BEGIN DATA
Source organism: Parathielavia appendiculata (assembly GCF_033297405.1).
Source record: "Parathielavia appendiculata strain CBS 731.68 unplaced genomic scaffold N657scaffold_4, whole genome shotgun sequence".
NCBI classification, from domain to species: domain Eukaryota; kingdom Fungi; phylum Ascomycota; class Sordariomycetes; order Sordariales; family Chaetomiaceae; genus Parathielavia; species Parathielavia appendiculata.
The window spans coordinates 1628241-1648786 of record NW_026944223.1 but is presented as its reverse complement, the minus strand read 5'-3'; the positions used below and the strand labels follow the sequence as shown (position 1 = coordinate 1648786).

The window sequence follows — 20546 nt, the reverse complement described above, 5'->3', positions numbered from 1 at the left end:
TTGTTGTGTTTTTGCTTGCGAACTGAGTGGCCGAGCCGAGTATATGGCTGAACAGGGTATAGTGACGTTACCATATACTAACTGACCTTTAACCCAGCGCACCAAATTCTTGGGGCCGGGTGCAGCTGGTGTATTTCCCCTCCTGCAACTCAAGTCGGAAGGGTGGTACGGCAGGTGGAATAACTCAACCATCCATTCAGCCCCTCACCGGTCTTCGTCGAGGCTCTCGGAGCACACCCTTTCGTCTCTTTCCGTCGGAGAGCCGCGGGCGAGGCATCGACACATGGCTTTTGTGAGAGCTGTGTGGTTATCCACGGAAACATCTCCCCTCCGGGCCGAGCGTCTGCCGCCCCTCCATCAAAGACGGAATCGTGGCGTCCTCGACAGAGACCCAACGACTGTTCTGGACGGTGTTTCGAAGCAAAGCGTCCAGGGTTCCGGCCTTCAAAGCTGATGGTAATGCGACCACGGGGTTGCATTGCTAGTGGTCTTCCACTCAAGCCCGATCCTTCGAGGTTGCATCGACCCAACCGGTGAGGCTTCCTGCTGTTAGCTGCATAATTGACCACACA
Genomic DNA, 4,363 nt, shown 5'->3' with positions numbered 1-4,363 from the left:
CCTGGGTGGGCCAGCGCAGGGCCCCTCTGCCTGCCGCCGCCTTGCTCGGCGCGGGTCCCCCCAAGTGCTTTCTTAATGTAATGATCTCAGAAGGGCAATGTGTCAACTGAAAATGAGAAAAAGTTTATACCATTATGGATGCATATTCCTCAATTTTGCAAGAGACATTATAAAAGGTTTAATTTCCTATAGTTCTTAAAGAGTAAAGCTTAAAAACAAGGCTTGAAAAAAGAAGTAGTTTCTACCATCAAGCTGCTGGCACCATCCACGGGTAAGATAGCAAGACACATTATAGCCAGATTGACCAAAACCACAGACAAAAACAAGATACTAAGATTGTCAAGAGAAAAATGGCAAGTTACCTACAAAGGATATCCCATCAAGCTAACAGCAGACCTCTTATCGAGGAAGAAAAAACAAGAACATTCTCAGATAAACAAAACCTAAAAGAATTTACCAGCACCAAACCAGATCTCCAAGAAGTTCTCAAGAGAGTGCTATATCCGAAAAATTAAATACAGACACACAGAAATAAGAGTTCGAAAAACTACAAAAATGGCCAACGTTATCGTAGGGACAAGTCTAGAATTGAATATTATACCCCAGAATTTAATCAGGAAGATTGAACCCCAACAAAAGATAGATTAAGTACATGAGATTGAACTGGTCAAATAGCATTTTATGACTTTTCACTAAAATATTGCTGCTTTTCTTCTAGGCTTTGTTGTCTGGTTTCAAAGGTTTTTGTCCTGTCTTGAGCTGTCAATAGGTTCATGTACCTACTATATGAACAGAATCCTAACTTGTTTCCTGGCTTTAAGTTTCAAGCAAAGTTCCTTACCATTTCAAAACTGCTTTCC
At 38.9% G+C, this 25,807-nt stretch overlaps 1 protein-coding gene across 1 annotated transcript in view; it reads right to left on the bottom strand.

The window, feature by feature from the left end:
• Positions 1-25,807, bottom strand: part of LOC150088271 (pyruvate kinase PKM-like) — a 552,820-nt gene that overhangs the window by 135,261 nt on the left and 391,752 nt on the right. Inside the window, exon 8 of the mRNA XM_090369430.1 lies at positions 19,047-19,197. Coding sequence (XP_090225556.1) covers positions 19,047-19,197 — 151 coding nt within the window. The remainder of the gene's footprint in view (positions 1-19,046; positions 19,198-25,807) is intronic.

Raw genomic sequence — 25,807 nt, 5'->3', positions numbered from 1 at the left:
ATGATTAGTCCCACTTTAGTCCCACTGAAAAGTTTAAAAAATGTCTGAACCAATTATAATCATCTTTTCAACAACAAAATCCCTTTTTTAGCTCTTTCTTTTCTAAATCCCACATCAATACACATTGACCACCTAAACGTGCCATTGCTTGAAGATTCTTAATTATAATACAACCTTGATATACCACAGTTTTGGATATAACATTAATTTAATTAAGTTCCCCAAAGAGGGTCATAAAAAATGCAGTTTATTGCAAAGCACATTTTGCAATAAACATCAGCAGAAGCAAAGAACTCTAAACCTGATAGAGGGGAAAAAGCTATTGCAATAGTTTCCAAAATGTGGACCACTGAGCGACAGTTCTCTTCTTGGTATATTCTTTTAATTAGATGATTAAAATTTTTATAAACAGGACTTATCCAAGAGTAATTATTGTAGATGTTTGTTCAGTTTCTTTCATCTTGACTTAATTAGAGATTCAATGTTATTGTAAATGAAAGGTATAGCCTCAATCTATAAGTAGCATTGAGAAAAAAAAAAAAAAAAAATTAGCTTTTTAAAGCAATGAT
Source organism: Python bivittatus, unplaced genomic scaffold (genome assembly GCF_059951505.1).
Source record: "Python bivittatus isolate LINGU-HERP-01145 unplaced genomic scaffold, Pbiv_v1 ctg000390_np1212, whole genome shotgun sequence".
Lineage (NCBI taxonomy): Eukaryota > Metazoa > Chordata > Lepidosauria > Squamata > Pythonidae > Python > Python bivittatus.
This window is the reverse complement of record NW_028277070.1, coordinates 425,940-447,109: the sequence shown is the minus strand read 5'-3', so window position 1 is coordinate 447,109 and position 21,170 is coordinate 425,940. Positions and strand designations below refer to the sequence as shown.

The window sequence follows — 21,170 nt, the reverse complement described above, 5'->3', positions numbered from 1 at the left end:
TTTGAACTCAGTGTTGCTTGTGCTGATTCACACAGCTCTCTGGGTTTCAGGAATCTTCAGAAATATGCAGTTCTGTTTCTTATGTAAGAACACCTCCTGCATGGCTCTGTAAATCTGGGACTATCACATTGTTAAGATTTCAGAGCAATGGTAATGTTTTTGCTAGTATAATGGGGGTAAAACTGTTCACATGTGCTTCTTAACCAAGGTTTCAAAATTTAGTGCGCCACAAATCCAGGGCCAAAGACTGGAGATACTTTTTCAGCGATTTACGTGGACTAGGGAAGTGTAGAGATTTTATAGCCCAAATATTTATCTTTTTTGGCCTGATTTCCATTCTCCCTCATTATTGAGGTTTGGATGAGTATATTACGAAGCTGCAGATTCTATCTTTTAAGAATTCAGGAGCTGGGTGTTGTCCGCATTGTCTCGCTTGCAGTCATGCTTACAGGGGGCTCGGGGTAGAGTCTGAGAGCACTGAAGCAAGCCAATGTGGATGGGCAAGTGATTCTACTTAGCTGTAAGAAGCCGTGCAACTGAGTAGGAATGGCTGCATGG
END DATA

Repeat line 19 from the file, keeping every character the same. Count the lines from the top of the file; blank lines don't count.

TTTGAACTCAGTGTTGCTTGTGCTGATTCACACAGCTCTCTGGGTTTCAGGAATCTTCAGAAATATGCAGTTCTGTTTCTTATGTAAGAACACCTCCTGCATGGCTCTGTAAATCTGGGACTATCACATTGTTAAGATTTCAGAGCAATGGTAATGTTTTTGCTAGTATAATGGGGGTAAAACTGTTCACATGTGCTTCTTAACCAAGGTTTCAAAATTTAGTGCGCCACAAATCCAGGGCCAAAGACTGGAGATACTTTTTCAGCGATTTACGTGGACTAGGGAAGTGTAGAGATTTTATAGCCCAAATATTTATCTTTTTTGGCCTGATTTCCATTCTCCCTCATTATTGAGGTTTGGATGAGTATATTACGAAGCTGCAGATTCTATCTTTTAAGAATTCAGGAGCTGGGTGTTGTCCGCATTGTCTCGCTTGCAGTCATGCTTACAGGGGGCTCGGGGTAGAGTCTGAGAGCACTGAAGCAAGCCAATGTGGATGGGCAAGTGATTCTACTTAGCTGTAAGAAGCCGTGCAACTGAGTAGGAATGGCTGCATGG